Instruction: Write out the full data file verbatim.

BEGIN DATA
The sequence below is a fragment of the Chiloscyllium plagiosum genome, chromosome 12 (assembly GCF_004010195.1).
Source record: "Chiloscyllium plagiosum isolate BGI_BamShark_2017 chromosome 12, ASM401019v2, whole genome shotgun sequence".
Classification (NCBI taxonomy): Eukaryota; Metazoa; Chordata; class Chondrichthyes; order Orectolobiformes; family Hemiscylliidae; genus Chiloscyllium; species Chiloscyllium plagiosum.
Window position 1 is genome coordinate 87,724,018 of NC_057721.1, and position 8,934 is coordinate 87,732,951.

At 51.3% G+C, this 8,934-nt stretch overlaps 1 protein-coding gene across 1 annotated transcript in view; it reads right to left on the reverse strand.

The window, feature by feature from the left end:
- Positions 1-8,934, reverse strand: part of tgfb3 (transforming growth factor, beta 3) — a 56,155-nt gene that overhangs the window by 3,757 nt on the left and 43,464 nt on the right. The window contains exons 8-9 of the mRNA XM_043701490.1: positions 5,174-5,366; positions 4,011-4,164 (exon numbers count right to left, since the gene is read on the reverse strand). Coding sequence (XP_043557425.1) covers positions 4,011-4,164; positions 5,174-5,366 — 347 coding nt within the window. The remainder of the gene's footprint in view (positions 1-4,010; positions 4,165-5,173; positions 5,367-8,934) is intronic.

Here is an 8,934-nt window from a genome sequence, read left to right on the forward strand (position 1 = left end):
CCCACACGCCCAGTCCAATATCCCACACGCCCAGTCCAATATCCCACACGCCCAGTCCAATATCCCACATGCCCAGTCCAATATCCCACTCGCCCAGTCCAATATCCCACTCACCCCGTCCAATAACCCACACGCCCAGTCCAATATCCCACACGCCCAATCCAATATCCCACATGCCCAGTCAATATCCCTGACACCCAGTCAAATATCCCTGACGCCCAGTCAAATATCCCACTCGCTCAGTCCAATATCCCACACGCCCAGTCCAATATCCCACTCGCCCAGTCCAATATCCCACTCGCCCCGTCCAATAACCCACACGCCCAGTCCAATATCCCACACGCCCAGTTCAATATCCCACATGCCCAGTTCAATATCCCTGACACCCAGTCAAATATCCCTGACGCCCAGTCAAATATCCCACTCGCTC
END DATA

The sequence below is a fragment of the Chiloscyllium plagiosum genome, chromosome 12 (assembly GCF_004010195.1).
Source record: "Chiloscyllium plagiosum isolate BGI_BamShark_2017 chromosome 12, ASM401019v2, whole genome shotgun sequence".
Classification (NCBI taxonomy): Eukaryota; Metazoa; Chordata; class Chondrichthyes; order Orectolobiformes; family Hemiscylliidae; genus Chiloscyllium; species Chiloscyllium plagiosum.
Window position 1 is genome coordinate 87,724,018 of NC_057721.1, and position 8,934 is coordinate 87,732,951.

At 51.3% G+C, this 8,934-nt stretch overlaps 1 protein-coding gene across 1 annotated transcript in view; it reads right to left on the reverse strand.

The window, feature by feature from the left end:
- Positions 1-8,934, reverse strand: part of tgfb3 (transforming growth factor, beta 3) — a 56,155-nt gene that overhangs the window by 3,757 nt on the left and 43,464 nt on the right. The window contains exons 8-9 of the mRNA XM_043701490.1: positions 5,174-5,366; positions 4,011-4,164 (exon numbers count right to left, since the gene is read on the reverse strand). Coding sequence (XP_043557425.1) covers positions 4,011-4,164; positions 5,174-5,366 — 347 coding nt within the window. The remainder of the gene's footprint in view (positions 1-4,010; positions 4,165-5,173; positions 5,367-8,934) is intronic.

Here is an 8,934-nt window from a genome sequence, read left to right on the forward strand (position 1 = left end):
CCCACACGCCCAGTCCAATATCCCACACGCCCAGTCCAATATCCCACACGCCCAGTCCAATATCCCACATGCCCAGTCCAATATCCCACTCGCCCAGTCCAATATCCCACTCACCCCGTCCAATAACCCACACGCCCAGTCCAATATCCCACACGCCCAATCCAATATCCCACATGCCCAGTCAATATCCCTGACACCCAGTCAAATATCCCTGACGCCCAGTCAAATATCCCACTCGCTCAGTCCAATATCCCACACGCCCAGTCCAATATCCCACTCGCCCAGTCCAATATCCCACTCGCCCCGTCCAATAACCCACACGCCCAGTCCAATATCCCACACGCCCAGTTCAATATCCCACATGCCCAGTTCAATATCCCTGACACCCAGTCAAATATCCCTGACGCCCAGTCAAATATCCCACTCGCTC